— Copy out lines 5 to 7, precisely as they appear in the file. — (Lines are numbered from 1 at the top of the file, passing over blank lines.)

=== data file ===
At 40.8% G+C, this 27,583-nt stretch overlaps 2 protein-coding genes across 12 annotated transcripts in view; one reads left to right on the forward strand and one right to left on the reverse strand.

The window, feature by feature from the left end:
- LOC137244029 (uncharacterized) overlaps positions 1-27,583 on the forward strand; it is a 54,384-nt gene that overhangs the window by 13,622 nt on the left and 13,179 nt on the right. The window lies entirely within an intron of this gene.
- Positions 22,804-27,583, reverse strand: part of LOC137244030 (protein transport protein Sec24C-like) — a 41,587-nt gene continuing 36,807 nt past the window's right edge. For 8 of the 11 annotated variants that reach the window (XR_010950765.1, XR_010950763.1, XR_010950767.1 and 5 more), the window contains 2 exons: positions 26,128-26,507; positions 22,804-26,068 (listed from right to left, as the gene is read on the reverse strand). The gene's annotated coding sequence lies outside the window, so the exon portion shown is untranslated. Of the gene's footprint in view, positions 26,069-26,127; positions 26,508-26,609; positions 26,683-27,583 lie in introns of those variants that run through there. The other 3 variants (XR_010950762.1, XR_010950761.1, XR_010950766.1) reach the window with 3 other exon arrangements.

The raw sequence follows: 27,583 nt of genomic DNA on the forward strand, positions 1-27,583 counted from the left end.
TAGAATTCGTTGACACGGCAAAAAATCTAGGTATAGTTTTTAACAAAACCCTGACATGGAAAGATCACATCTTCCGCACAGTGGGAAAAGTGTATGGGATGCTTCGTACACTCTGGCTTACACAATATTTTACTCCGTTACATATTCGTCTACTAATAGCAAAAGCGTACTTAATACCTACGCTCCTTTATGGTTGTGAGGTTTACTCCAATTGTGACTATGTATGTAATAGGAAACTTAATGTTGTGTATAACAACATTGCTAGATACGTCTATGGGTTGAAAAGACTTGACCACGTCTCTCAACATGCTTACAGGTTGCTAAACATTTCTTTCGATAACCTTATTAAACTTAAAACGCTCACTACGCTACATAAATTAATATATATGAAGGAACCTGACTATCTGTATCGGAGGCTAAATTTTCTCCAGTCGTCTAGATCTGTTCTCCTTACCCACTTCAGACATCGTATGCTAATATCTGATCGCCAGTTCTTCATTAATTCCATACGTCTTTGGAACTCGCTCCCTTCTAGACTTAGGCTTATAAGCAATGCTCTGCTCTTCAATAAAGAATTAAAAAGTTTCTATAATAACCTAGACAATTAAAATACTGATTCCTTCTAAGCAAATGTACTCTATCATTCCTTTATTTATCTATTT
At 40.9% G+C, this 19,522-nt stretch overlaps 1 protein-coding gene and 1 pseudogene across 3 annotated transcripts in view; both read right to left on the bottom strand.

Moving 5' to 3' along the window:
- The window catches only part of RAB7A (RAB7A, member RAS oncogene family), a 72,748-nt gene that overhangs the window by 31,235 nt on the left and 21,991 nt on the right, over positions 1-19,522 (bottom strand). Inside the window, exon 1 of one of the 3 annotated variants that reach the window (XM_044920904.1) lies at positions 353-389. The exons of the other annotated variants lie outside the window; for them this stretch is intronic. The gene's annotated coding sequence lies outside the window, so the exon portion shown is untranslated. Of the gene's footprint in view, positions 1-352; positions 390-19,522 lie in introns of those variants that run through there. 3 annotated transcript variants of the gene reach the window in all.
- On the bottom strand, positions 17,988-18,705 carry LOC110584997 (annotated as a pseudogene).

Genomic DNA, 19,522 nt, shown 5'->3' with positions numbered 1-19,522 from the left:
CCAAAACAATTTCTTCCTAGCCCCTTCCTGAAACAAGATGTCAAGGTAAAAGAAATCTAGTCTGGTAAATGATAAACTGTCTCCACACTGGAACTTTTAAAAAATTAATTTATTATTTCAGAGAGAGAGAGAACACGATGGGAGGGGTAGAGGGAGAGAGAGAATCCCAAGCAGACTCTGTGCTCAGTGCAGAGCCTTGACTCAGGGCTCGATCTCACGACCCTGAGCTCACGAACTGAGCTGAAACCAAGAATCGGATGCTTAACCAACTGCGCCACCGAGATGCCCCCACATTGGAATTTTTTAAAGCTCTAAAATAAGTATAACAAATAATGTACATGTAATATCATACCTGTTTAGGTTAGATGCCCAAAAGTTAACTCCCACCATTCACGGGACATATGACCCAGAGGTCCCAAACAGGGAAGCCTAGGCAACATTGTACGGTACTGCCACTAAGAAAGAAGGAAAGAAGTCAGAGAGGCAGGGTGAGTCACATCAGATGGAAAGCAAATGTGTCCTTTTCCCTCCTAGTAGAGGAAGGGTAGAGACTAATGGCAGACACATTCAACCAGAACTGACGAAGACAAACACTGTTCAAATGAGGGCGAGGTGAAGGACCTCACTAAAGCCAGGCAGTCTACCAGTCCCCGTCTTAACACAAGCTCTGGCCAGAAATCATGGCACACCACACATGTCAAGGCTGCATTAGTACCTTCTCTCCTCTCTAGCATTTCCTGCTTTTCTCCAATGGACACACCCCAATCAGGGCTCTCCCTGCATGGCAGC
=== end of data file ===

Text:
The raw sequence follows: 27,583 nt of genomic DNA on the forward strand, positions 1-27,583 counted from the left end.
TAGAATTCGTTGACACGGCAAAAAATCTAGGTATAGTTTTTAACAAAACCCTGACATGGAAAGATCACATCTTCCGCACAGTGGGAAAAGTGTATGGGATGCTTCGTACACTCTGGCTTACACAATATTTTACTCCGTTACATATTCGTCTACTAATAGCAAAAGCGTACTTAATACCTACGCTCCTTTATGGTTGTGAGGTTTACTCCAATTGTGACTATGTATGTAATAGGAAACTTAATGTTGTGTATAACAACATTGCTAGATACGTCTATGGGTTGAAAAGACTTGACCACGTCTCTCAACATGCTTACAGGTTGCTAAACATTTCTTTCGATAACCTTATTAAACTTAAAACGCTCACTACGCTACATAAATTAATATATATGAAGGAACCTGACTATCTGTATCGGAGGCTAAATTTTCTCCAGTCGTCTAGATCTGTTCTCCTTACCCACTTCAGACATCGTATGCTAATATCTGATCGCCAGTTCTTCATTAATTCCATACGTCTTTGGAACTCGCTCCCTTCTAGACTTAGGCTTATAAGCAATGCTCTGCTCTTCAATAAAGAATTAAAAAGTTTCTATAATAACCTAGACAATTAAAATACTGATTCCTTCTAAGCAAATGTACTCTATCATTCCTTTATTTATCTATTT
At 40.9% G+C, this 19,522-nt stretch overlaps 1 protein-coding gene and 1 pseudogene across 3 annotated transcripts in view; both read right to left on the bottom strand.